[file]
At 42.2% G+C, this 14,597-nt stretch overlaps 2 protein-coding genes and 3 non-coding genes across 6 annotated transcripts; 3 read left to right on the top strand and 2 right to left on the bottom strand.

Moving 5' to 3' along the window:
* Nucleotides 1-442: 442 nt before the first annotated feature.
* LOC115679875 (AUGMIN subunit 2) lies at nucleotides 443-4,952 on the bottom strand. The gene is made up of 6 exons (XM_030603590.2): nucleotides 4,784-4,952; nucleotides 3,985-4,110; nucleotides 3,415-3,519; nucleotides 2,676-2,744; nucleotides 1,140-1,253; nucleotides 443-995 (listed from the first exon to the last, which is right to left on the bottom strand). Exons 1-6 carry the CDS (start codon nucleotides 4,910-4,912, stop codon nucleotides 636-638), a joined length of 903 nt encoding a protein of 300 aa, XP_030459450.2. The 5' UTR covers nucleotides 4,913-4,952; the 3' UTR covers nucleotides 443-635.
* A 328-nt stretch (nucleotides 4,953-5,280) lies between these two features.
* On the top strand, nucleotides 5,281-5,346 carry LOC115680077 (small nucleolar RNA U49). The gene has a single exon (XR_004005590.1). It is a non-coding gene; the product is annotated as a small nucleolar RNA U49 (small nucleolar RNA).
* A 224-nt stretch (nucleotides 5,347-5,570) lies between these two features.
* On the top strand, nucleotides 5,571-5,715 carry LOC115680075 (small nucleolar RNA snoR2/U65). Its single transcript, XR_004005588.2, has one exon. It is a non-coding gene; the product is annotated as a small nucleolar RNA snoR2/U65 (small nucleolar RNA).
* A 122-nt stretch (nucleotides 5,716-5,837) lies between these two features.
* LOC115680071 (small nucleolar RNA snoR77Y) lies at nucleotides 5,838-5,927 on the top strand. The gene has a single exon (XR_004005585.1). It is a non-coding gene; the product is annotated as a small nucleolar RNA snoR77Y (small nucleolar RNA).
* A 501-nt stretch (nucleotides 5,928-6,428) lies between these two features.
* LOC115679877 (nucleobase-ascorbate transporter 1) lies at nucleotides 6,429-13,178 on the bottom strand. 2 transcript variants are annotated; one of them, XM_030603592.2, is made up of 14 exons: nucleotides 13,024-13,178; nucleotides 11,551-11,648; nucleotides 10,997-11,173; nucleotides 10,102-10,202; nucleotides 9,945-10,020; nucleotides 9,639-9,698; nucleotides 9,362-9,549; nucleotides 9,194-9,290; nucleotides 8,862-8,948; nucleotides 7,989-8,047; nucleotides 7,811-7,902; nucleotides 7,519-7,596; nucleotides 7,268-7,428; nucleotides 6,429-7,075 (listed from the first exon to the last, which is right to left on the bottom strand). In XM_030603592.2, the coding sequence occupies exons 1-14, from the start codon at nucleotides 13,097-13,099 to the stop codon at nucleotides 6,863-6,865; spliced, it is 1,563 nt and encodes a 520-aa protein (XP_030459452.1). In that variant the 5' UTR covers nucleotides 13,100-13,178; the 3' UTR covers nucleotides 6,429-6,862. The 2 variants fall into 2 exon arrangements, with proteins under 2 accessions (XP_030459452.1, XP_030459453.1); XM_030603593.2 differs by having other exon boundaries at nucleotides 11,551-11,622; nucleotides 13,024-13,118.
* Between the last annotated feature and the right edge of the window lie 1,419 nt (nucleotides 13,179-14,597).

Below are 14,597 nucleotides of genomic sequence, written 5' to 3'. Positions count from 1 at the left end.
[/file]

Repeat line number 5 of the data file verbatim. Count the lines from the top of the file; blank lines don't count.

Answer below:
* A 328-nt stretch (nucleotides 4,953-5,280) lies between these two features.